I just worry about the motivation behind adoption at times especially for infertile couples.  If you are simply adopting to fulfill your own desires is that truly a good reason to adopt?  It’s the same question anyone should ask before they have a biological child.  If you are expecting a child to fulfill all YOUR emotional needs then you’re going to be greatly disappointed whether you have them biologically or through adoption.   People make the same mistake when it comes to marriage too…expecting a human being to meet all their emotional needs.  It usually ends in disaster for everyone involved.

Sometimes I think the best qualified couples when it comes to adoption are those who have already had biological children.   Most of these families adopt mainly because they want to give a child a loving family meaning their motives are more altruistic.  That’s not always the case, but I think of Steven Curtis Chapman’s family who adopted based on their daughter’s heart brokenness over the plight of children in the third world.  They are now very outspoken advocates of adoption for the sake of the children.

Again, I want to reiterate that adoption is a beautiful calling, and when people who are called to adoption expand their family by adoption it’s one of the most beautiful things you’ll ever see.

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About thescribespen

I am a transcription coordinator/administrative assistant who works for a major non-profit international ministry. I live in Charlotte, NC with four fabulous felines. Life has thrown me a few curveballs, but I just keep on swinging and knocking them out of the park with God's help of course!

3 responses »

  1. You are very brave and forthright. I am sorry for your losses. But you are SOOOO right! Adoption should never be looke \d at as a “cure” for infertility for may reasons:

    1. The loss of procreation remains, despote adopting. The what ifs? Woud “our” child have doe this? What would our “own” child have looke dliked?

    2. Infertility is a medical problemand needs ot be resolved with medical tretament and prevention education.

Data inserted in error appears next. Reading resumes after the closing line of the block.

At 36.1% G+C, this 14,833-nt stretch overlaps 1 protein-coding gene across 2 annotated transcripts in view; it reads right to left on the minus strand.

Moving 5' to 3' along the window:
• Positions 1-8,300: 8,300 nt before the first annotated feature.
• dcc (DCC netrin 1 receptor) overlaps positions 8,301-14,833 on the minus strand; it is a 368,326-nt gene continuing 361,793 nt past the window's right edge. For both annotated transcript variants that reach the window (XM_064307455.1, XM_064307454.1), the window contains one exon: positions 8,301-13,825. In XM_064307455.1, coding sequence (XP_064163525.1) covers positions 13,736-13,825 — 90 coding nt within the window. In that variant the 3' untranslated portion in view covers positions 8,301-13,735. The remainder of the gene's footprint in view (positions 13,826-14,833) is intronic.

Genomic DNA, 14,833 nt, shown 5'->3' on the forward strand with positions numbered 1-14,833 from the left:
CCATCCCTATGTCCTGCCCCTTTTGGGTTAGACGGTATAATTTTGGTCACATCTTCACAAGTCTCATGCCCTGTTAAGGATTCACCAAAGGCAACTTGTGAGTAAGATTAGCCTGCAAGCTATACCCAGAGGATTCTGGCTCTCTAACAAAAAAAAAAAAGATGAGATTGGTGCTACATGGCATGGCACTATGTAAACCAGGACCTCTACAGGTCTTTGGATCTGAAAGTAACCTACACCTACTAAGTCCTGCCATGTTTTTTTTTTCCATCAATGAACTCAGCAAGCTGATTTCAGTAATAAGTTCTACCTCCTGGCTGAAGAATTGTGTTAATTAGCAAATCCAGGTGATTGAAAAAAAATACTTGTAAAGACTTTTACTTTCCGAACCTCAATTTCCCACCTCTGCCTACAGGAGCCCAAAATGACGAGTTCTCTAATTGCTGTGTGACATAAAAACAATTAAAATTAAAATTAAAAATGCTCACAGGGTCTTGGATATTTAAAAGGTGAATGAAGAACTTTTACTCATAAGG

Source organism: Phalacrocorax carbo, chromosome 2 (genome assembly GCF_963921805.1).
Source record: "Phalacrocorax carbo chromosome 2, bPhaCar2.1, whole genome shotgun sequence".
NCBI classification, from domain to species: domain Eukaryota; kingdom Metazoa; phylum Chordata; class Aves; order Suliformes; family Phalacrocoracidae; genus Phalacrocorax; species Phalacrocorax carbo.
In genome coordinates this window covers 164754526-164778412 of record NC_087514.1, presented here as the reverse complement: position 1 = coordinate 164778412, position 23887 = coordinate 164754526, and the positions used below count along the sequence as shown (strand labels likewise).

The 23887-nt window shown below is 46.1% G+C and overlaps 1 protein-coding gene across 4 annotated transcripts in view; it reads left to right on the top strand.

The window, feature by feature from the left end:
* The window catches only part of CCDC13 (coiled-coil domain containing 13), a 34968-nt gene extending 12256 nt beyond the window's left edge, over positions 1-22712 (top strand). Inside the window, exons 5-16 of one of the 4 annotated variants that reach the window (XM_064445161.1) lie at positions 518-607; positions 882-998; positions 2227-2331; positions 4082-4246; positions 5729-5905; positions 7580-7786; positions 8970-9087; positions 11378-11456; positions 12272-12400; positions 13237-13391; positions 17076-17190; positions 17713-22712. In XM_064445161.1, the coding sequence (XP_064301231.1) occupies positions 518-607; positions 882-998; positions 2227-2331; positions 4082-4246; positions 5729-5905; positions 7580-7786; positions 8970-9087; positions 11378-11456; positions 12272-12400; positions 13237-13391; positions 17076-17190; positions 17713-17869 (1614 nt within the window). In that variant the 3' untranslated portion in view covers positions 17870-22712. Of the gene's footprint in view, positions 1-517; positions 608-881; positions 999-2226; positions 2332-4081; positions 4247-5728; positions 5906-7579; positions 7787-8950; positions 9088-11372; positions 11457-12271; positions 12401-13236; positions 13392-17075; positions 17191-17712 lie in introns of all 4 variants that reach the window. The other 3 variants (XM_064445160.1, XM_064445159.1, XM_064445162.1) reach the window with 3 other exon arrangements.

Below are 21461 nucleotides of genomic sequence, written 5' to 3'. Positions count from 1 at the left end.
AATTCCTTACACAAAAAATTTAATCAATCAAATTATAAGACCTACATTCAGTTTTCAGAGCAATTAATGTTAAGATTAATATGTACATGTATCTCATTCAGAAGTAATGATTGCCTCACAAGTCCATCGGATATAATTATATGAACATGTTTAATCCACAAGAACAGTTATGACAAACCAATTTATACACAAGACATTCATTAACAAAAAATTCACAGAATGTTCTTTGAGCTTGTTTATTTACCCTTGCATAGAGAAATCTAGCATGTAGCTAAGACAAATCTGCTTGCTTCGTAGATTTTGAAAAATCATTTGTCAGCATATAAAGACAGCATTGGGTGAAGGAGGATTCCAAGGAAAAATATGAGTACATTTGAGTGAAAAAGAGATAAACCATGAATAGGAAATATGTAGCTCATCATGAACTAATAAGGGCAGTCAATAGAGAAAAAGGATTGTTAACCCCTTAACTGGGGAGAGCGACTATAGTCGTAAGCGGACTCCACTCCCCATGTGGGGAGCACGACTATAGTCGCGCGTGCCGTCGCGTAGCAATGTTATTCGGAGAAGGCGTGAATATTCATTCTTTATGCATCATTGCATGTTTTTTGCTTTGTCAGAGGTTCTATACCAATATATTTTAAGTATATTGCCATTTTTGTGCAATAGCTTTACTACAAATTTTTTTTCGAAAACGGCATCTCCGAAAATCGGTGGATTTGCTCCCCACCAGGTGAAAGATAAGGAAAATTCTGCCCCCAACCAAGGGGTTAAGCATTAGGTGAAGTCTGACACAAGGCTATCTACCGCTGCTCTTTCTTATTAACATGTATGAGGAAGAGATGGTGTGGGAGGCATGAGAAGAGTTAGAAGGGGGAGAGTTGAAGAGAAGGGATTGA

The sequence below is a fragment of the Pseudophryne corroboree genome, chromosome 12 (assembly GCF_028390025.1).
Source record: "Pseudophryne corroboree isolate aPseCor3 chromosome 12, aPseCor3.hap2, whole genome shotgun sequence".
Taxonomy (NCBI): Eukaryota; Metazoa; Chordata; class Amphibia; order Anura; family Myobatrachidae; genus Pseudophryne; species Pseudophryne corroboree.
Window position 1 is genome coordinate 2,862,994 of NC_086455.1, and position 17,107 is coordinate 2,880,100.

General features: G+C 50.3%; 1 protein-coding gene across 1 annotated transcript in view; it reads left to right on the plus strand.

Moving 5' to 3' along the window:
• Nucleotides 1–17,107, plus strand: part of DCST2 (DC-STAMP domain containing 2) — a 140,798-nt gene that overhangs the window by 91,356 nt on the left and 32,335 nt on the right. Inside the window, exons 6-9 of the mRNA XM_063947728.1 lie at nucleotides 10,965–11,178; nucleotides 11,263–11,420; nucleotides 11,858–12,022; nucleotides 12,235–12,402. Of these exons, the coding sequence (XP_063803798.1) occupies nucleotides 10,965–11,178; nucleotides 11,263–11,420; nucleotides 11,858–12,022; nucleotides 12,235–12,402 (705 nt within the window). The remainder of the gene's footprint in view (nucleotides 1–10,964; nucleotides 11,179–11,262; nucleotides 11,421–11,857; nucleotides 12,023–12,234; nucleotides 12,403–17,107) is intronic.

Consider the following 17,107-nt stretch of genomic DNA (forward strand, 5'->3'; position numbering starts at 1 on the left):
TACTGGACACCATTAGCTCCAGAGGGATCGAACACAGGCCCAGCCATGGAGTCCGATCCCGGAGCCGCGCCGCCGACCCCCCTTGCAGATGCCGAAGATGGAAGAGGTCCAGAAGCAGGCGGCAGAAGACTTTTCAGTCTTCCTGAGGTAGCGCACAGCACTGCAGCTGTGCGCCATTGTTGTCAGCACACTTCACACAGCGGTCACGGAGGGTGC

3. Childrn that come nto familie sot fill a void are given a trrible onus. Thye know t. Thye feal it – on top of th erejection and feelings of abandonment and identity confusion that adoptioncreates.

    4. For many gerations childess people foud ways to fill their desre to help children throuhg programs such as foster care, Big Brothers, SOS Village and Christian Children’s Fud.

    5. Adoption should always be about finding homes for orphans and children who cannot be cared for safely by their families – NOT finding babies to fill a demand. It is that demand that enables corrupt baby brokers.

    With many countries closing their doors to the exploitation and corruption of international adoption, and few women domestically considering it – it is time to look elsewhere to experience caretaking. There are more than100,00 children in foster care who COULD be adopted. Again, not for everyone and that’s OK…

    Mirah Riben, The Stork Market; America’s Multi-Billion Dollar Unregulated Adoption Industry

  2. Thanks for this post. My husband and I have been trying to have a family for a long time and we just had a failed open adoption as the birthmother changed her mind after 2 weeks. I have been struggling with why God has not chosen to give us a family as I feel we are good people and we just want to give a child a stable and loving home. We are still working with our agency but we have been waiting for a year and a half and it is very frustrating. I am trying to frame my life in a different way if we do not end up adopting, but it’s so hard in this society where people just have kids and don’t give it a second thought most of the time. Most of them don’t know the miracle they have.

    Evelyn
    cofchristelcajon.wordpress.com